You have finally decided to take the plunge. You have enough money, your job is secure and your life finally feels on track, and now there is only one thing that can make it feel complete – man’s best friend.

Getting a dog is one of those decisions that shouldn’t be made on the spur of the moment, as there are many different requirements that need to be taken into account before bringing a furry friend into your home.

“A dog is not just a pet, it’s a new addition to the family, and he needs to be treated as such. You need to be prepared to give him the best possible care and make sure that you know what you are in for,” says Pedigree® Senior Brand Manager Ashleigh Sanderson. “A puppy demands constant love and care, and even when he grows-up he will still need attention, love and care on many different levels.”

Sanderson gives the following 5 tips on what should be done to make sure that your furry friend stays in a good, loving condition:

  1. What type of dog breed do I want? The breed of your dog needs to suit not only you, but your family, the size of your home and even your patience. If you live in a townhouse complex with a 3×3 garden, then a Great Dane is not for you. Also, be sure to look at your local shelters – this way not only will you be getting a new family member, but he will be getting a family. Adopt, don’t shop!
  2. Be sure to puppy proof your home. If there are certain areas that you don’t want your new best friend to get to, cordon them off. Make sure you have a bed for them to sleep in, water and food bowls, and toys to keep them occupied. Since a puppy is just as curious as a toddler, place all small items that can be chewed and swallowed on a high shelf.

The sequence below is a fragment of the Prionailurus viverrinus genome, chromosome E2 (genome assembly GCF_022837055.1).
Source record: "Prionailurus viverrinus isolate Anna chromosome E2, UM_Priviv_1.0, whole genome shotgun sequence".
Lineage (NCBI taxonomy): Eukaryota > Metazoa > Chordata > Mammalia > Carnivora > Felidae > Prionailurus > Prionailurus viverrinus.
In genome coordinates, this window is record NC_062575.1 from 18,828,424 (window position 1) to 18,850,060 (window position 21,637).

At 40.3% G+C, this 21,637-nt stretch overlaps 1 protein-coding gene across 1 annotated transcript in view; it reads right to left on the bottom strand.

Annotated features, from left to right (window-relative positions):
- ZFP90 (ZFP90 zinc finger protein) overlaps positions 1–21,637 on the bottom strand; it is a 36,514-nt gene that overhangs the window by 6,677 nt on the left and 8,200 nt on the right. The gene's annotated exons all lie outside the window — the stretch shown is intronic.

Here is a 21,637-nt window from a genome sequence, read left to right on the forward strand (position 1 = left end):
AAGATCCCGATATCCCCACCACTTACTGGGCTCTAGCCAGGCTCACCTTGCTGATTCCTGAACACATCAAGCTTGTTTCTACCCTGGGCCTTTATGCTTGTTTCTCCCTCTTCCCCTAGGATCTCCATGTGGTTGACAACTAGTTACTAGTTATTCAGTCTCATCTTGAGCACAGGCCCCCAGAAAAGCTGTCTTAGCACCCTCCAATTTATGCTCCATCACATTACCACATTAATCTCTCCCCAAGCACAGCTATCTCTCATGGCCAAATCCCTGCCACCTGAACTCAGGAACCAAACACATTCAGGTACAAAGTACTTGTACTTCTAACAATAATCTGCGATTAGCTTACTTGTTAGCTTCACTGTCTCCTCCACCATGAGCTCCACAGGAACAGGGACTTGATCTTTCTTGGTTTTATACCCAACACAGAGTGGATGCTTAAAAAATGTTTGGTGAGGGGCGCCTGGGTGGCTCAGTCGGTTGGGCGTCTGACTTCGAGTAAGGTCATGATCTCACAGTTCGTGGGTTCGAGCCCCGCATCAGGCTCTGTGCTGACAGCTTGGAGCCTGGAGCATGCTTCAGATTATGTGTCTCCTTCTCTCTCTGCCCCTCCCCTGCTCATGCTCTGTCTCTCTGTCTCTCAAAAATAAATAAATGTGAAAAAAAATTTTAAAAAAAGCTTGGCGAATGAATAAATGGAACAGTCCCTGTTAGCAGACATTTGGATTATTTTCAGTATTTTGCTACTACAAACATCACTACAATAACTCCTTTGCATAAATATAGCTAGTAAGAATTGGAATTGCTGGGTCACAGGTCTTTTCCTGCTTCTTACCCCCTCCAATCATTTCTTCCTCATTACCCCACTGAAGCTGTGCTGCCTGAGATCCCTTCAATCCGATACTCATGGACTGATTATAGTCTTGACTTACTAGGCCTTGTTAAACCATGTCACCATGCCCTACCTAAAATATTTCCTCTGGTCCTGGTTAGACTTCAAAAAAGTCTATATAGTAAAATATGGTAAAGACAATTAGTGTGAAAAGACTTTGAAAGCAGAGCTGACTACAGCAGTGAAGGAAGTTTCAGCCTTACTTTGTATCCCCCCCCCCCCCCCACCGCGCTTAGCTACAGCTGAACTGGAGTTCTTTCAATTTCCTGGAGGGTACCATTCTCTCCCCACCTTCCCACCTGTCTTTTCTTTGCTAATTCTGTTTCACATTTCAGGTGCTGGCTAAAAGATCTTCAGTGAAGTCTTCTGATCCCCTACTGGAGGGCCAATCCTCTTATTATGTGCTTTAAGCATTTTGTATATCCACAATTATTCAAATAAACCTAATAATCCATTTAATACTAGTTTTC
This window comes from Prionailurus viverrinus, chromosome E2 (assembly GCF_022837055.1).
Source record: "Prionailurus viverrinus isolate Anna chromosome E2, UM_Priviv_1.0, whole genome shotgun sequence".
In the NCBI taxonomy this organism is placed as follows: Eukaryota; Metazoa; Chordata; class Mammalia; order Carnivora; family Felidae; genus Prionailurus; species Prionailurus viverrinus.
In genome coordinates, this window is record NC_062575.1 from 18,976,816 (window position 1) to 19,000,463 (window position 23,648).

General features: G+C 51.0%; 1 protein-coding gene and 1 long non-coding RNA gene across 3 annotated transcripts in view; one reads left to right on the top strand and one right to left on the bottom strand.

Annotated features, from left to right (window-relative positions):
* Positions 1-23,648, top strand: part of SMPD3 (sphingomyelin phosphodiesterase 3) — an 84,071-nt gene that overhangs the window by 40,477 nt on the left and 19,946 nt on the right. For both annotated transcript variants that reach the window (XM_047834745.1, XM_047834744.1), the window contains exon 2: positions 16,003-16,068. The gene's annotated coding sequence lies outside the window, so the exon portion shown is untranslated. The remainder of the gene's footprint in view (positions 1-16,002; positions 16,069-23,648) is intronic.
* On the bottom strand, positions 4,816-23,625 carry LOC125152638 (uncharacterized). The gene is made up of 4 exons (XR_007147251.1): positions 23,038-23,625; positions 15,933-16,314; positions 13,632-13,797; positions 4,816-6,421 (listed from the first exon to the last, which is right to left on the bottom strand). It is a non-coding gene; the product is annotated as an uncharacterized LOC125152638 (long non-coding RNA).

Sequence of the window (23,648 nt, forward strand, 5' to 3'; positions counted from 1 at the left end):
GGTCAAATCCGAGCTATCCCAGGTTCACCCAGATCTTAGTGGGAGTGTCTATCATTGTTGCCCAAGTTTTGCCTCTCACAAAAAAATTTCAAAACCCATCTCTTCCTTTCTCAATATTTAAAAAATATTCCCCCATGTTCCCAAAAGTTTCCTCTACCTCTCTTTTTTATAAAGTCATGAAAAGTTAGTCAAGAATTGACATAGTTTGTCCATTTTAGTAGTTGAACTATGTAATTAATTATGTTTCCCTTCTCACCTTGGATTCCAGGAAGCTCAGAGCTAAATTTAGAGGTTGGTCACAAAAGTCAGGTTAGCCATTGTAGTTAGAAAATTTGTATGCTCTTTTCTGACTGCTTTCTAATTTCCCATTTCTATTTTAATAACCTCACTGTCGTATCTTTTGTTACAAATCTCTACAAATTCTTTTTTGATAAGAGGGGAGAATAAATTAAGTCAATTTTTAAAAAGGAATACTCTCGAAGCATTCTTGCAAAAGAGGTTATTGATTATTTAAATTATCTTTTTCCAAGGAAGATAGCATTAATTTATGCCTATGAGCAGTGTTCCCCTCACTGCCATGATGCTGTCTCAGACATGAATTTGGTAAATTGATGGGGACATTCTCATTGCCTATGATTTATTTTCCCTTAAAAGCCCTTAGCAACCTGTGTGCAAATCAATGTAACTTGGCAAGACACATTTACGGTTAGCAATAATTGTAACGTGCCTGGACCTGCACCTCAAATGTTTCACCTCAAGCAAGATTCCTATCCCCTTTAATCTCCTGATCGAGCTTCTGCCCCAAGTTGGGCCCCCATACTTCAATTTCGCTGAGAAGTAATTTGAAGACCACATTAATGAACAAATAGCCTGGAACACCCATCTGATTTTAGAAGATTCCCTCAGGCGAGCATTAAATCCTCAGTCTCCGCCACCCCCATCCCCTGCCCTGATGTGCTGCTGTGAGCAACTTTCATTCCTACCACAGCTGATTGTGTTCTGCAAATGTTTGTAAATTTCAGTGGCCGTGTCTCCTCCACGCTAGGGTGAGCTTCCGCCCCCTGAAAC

3. Know what you are feeding your dog. Pedigree’s® best recipe is the best quality dog food for your furry family member. Rich in Antioxidants, Vitamin E, linoleic acid Pedigree® dog food was developed by vets and nutritionists at Waltham (a world leading authority on pet care and nutrition) to give your dog the best – no matter their size. The better the food, the better your dog’s immune system and digestion will be, resulting in a healthy skin and coat, and providing good teeth care….. and less mess for you to clean up
  4. Take the time to train your dog. Dogs, just like children, need boundaries; otherwise you will spend most of your time trying to correct his bad behaviour, and he won’t have any idea what he has done wrong. This is most important when it comes to house training your dog – he needs to know from entering your home where he can make his mess.
  5. Ask your vet to microchip your dog, so that should he accidentally get out he can be returned to you. A microchip is the size of a grain of rice and is implanted under the skin of your puppy, usually at the back of their necks. It has a unique code that when scanned by a vet will provide them with your contact details.

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